Cinema has a unique capacity to immerse the spectator in radical environments like no other art form can, especially when it comes to treating contemporary history. In the last decade, terrorist attacks and shootings have paralysed Europe with the threat of danger that can strike anywhere and anytime. Director Erik Poppe dares to dive deep into the fresh wound of the Anders Breivik massacre and offers an absolutely gripping insight in Utøya 22. Juli. This singular masterpiece demonstrates the power cinema can have to articulate the ineffable.
Erik Poppe, Norway 2018
Language: Norwegian, subtitles: English
The film consists of one single camera shot on the island of Utøya where the kids are camping, and begins shortly after Breivik detonates a bomb in a government building in Oslo, killing eight people. The kids are spooked by the news, trying to figure out if it’s Al Qaeda or a gas explosion but their speculation is interrupted by the eruption of violence that will engulf them. The plot follows 19-year-old Kaja who desperately searches for her sister and a way off the island. The first-person camera scurries with her, adopting the point-of-view of another, mute, victim. When she seeks shelter from danger, face in the mud, the camera is right in the dirt with her, paralysed with fear.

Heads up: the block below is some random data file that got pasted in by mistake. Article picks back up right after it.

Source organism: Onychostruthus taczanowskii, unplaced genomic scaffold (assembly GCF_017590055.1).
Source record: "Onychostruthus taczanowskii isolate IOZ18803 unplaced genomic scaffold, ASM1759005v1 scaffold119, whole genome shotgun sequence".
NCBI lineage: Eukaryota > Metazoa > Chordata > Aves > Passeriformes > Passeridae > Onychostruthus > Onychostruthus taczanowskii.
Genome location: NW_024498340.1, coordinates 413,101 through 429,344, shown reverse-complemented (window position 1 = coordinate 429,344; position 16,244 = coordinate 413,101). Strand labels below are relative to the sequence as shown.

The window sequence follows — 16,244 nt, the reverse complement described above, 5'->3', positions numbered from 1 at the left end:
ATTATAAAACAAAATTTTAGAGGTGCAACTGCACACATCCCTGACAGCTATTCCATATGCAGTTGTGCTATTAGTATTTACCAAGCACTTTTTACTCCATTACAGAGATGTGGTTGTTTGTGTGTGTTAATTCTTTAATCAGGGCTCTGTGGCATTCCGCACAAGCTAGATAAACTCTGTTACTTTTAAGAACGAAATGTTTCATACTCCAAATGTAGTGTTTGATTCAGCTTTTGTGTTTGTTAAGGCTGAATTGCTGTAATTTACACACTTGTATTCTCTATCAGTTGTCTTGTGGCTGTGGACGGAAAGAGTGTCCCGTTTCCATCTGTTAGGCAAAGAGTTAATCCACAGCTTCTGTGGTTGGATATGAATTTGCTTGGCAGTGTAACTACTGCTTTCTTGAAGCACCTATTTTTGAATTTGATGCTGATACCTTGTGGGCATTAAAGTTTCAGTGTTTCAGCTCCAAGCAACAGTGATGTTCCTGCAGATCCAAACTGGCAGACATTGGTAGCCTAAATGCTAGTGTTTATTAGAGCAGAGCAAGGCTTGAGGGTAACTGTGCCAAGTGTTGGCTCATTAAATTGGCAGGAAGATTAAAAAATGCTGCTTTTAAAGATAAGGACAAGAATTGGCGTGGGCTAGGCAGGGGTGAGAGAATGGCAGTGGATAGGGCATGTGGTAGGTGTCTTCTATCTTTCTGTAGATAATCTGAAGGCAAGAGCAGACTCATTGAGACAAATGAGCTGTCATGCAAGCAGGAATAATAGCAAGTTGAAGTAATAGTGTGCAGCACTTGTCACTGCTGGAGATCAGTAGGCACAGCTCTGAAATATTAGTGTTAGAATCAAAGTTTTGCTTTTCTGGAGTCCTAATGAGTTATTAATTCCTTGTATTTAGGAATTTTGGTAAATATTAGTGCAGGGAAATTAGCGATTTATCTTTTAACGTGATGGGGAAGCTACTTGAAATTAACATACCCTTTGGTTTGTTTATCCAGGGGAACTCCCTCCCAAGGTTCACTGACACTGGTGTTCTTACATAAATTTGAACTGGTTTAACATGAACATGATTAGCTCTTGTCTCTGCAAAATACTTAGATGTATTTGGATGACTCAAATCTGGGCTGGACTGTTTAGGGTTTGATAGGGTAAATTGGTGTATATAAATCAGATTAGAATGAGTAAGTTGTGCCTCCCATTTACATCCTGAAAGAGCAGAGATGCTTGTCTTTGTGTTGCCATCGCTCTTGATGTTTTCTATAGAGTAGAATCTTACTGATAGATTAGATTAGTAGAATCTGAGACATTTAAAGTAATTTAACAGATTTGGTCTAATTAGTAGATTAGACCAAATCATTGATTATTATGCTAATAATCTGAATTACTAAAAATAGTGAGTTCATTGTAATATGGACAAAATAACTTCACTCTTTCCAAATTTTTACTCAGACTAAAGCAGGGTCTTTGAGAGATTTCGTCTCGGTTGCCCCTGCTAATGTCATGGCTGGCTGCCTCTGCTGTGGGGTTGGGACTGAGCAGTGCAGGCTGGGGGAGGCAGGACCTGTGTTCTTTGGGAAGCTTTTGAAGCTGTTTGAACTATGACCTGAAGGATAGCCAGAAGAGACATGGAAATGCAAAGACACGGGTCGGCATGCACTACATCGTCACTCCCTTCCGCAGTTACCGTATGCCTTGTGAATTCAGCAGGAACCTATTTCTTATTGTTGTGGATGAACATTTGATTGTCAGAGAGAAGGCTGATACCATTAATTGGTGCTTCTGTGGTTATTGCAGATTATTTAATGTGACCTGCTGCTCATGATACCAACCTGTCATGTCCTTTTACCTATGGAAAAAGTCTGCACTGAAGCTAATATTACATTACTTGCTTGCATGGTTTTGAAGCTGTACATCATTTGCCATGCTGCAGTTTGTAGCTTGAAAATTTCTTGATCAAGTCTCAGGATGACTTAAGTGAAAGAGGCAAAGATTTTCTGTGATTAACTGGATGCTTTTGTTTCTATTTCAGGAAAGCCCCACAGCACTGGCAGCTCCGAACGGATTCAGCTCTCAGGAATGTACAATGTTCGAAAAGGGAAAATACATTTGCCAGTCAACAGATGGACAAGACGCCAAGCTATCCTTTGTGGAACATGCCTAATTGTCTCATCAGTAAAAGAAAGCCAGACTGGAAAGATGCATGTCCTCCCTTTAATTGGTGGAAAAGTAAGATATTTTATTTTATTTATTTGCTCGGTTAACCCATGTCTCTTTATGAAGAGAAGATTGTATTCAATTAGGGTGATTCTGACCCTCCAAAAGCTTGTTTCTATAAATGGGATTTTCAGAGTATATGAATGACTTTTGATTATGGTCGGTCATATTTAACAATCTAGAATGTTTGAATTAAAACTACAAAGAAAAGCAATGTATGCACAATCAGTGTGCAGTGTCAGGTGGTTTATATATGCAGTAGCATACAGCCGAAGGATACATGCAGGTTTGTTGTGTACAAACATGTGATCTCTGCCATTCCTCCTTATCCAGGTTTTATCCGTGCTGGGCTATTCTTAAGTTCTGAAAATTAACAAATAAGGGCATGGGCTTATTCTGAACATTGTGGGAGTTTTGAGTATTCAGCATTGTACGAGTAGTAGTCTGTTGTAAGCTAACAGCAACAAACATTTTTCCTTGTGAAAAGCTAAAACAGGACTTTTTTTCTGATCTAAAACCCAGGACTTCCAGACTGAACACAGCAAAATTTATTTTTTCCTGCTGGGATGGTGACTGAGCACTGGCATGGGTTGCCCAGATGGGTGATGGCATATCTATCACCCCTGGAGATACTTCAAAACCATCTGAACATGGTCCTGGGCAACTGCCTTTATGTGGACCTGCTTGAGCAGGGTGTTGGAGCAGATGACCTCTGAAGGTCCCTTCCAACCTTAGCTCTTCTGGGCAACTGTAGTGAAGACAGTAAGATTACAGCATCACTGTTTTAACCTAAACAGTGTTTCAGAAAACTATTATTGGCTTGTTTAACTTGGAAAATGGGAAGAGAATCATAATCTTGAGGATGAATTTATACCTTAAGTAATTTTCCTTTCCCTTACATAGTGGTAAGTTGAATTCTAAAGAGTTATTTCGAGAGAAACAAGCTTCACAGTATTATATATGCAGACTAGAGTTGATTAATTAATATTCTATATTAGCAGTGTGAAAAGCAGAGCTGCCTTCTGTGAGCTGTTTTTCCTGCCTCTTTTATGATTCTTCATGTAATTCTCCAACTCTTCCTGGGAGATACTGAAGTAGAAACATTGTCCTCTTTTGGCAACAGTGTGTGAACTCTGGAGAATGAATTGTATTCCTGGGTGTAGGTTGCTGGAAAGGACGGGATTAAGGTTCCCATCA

The action lasts 72 minutes because that’s how long it took for the authorities to respond.
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